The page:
'... as we see it' - Group Exhibition

Collection: '... as we see it' - Group Exhibition

... we as see it 

Group Exhibition

26.06.24 - 21.07.24


EBONY/CURATED presents ‘…as we see it’. Presented in conjunction with the inaugural HEAT Winter Arts Festival, for which the theme is Common Ground, this group exhibition highlights the work of twelve artists exploring the festival’s central concern of bringing communities together. Working in a variety of mediums and styles, the artists respond through paintings, interspersed with leather, thread, marbles and beads. This is the world, the show seems to suggest …as we see it, the word ‘we’ encompassing not a common gaze but a series of scintillations, that is, little flashes of light that echo but resist coherence.

Aviwe Plaatjie and Feni Chulumanco are both portrait artists who draw inspiration from the everyday environment: family, neighbours, friends. Plaatjie’s subject is certainly familiar; we can tell by the way the painter lovingly attends to details: his ruffled shirt, the sunglasses perched atop his cap, the bitemarks in his pear. Chulumanco’s figures are portrayed with a similar sense of intimacy: they hold each other close, making heart-shapes with their fingers. They are surrounded by images: an impressionist street-scene to their left and, to their right, an austere portrait, suggesting the many ungraspable influences that have drawn this couple together or, perhaps, alluding to the people they have been and might one day be. Kamohelo Blessing Rooi also makes use of this collage technique, combining aspirational images in the style of fashion editorials with those that are more heartfelt (such as a child in a loved one’s arms) or (like carnations in a plastic bottle) mundane.

Thando Phenyane and Liam Van Der Heever approach portraiture from a more symbolic perspective. Phenyane’s figure is menacing: his face is pulled back to reveal two rows of teeth that match, in colour and uncanniness, the fangs of the snakes that surround him. Van Der Heever’s figure is similarly haunted by a big red bird whose webbed foot presses into his crying eye. Both operate in the realm of surrealism, much like Sechaba Nyenye’s composition, which sees a bulbous pink figure hunched over a magical, psychedelic-hued dreamscape, while the beaded mask-face of some spirit or god looks on. Raymond Fuyana’s strange world of levitating chairs, melting doors and floating sofas offers another vision in which the ties that bind the known world become frayed.

At first glance, Hanna Noor Mohamed’s abstracted forms are performing a similar function, that is, untethering our eyes from the real. But a peek at the title, The Birth of Rhodes, immediately conjures images of protestors toppling the eponymous imperialist’s monument so as to usher in a future imagined askew. Likewise, Lindisipho Gulwa’s (Ebukhosini) Royalty Memories uses abstraction to conjure memories in the form of loosely tessellated shapes in burnt tones of gold, orange and red. The palette is reminiscent of Abongile Sidzumo’s leather cutoffs, which are dyed red, orange, brown and white and stitched onto canvas in a composition that recalls sedimentary strata, coalescing into a landscape. This is echoed in Rentia Retief’s hazy, golden-hour mountain scene, painted en-plein-air. A sunset-soaked sea can be made out, just slightly, in the distance, a sea in which Balekane Legoabe’s pregnant whale may be sheltering, for this work––made of ink, watercolour, graphite and thread on crumpled paper––shares the same kind of sunlight, mellow and eggshell-hued.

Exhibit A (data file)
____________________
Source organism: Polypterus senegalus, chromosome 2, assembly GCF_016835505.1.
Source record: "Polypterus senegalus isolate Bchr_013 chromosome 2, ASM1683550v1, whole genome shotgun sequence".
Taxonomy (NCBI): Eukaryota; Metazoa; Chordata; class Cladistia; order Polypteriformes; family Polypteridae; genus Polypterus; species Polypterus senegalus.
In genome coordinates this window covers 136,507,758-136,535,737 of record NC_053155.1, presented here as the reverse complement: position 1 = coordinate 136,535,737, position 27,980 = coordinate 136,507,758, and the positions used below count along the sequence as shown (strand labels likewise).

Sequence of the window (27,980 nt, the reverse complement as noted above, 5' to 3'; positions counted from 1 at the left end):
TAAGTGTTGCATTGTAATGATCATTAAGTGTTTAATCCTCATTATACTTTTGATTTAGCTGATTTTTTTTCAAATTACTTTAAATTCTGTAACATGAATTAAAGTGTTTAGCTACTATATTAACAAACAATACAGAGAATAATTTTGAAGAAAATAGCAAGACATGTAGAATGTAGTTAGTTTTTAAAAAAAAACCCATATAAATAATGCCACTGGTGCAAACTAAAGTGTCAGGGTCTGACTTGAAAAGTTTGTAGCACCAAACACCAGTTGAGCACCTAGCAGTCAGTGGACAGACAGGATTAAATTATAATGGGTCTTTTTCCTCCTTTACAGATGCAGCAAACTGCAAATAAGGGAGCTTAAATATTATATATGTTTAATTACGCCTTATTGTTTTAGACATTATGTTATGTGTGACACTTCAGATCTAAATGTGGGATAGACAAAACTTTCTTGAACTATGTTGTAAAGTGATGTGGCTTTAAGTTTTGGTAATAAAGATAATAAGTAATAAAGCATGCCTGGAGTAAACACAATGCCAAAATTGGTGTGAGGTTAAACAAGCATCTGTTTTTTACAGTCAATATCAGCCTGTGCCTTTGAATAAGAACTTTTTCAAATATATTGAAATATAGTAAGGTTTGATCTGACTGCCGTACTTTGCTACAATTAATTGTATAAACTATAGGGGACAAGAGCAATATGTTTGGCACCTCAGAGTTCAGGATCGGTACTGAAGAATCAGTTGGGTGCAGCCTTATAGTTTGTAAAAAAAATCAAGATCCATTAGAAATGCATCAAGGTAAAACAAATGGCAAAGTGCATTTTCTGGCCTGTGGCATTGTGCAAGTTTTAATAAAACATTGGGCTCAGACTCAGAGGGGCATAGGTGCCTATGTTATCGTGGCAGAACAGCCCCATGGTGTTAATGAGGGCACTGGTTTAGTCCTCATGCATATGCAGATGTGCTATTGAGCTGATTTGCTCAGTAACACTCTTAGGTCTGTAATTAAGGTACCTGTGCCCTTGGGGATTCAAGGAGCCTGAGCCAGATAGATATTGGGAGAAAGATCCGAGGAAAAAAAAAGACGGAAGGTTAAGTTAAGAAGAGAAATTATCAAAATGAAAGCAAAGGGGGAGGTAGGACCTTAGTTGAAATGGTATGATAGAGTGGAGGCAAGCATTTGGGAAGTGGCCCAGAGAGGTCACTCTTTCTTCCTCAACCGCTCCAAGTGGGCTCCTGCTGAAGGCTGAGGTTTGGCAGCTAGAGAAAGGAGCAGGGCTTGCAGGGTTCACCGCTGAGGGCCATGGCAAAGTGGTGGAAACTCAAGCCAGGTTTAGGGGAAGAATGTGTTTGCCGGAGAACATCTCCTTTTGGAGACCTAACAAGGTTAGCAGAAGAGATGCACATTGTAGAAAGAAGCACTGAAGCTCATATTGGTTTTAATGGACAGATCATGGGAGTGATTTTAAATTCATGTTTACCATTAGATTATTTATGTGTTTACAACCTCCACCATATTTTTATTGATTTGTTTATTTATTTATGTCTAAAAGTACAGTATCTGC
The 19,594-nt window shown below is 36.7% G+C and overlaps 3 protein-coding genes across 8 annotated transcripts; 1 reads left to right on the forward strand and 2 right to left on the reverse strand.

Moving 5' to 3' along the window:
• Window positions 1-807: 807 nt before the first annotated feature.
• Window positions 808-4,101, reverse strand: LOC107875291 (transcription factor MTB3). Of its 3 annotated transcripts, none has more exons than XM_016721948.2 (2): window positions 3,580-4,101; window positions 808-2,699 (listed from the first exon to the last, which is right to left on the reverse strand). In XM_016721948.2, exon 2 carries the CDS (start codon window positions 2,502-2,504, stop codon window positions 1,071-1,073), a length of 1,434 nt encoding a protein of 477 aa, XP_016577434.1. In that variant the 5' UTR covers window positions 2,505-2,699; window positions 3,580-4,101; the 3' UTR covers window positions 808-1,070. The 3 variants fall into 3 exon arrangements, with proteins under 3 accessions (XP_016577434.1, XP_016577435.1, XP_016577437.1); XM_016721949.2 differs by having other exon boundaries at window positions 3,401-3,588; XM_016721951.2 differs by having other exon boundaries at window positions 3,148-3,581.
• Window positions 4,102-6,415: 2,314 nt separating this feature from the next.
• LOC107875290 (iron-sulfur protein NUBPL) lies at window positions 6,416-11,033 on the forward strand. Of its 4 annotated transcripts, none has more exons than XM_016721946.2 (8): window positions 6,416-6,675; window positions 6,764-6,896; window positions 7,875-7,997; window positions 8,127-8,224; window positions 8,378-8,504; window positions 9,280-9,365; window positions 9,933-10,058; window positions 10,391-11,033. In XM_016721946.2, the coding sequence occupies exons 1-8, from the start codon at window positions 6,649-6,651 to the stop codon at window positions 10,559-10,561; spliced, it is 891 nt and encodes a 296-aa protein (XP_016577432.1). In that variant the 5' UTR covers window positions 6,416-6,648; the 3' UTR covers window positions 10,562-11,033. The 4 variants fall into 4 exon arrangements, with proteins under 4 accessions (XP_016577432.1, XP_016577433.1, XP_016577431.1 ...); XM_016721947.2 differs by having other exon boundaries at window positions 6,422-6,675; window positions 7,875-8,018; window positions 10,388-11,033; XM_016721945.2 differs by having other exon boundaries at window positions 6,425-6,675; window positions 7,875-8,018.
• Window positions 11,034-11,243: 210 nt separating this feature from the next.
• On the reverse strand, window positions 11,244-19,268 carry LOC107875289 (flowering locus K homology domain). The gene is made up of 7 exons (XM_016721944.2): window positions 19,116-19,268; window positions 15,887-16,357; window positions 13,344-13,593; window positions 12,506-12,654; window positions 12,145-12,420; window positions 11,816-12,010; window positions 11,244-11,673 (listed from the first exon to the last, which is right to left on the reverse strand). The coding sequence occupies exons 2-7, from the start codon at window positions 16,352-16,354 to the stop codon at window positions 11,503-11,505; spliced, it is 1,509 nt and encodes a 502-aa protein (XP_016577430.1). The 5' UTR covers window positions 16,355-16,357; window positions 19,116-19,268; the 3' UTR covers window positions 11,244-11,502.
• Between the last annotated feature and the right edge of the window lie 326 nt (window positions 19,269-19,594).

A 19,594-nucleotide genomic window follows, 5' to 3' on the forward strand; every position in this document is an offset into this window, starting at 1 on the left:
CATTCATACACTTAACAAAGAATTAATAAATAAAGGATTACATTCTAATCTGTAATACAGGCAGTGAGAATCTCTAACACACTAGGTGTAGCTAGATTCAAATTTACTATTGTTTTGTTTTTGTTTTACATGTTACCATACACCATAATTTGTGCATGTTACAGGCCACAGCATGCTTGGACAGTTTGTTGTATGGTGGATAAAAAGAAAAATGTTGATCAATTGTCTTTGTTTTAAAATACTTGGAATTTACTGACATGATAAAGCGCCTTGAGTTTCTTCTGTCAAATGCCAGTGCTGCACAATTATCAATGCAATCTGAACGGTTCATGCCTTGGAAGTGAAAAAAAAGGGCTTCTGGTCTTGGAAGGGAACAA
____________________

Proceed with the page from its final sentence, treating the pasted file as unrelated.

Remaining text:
This body of work amassed offers abundant ways of seeing and, thus, a challenge to the viewer: what common ground might we find in these stray images? How about the delicacy of hands (Phenyane, Rooi)? Or a certain orange tone (Mahomed, Gulwa)? How about those materials that carry with them a long history (Sidzumo’s leather, Nyenye’s beads)? Or emotional relationships to landscape (Retief, Fuyana)? There are many connections to be drawn here, and …as we see it refers just as much to the artists accumulated as it does the viewers’ interpretation thereof. “We never look at just one thing; we are always looking at the relation between things and ourselves,” John Berger reminds us in Ways of Seeing. “Our vision is continually active, continually moving, continually holding things in a circle around itself, constituting what is present to us as we are.” This is the question that …as we see it ultimately asks: how do we constitute the world?

-Keely Shinners


Participating Artists

Feni Chulumanco

Raymond Fuyana

Lindisipho Gulwa

Balekane Legoabe

Hanna Noor Mahomed

Sechaba Nyenye

Thando Phenyane

Aviwe Plaatjie

Rentia Retief

Kamohelo Blessing Rooi

Abongile Sidzumo

Liam Van Der Heever


Please join us for the opening on Thursday 11 July at 6 pm.

Works on exhibition

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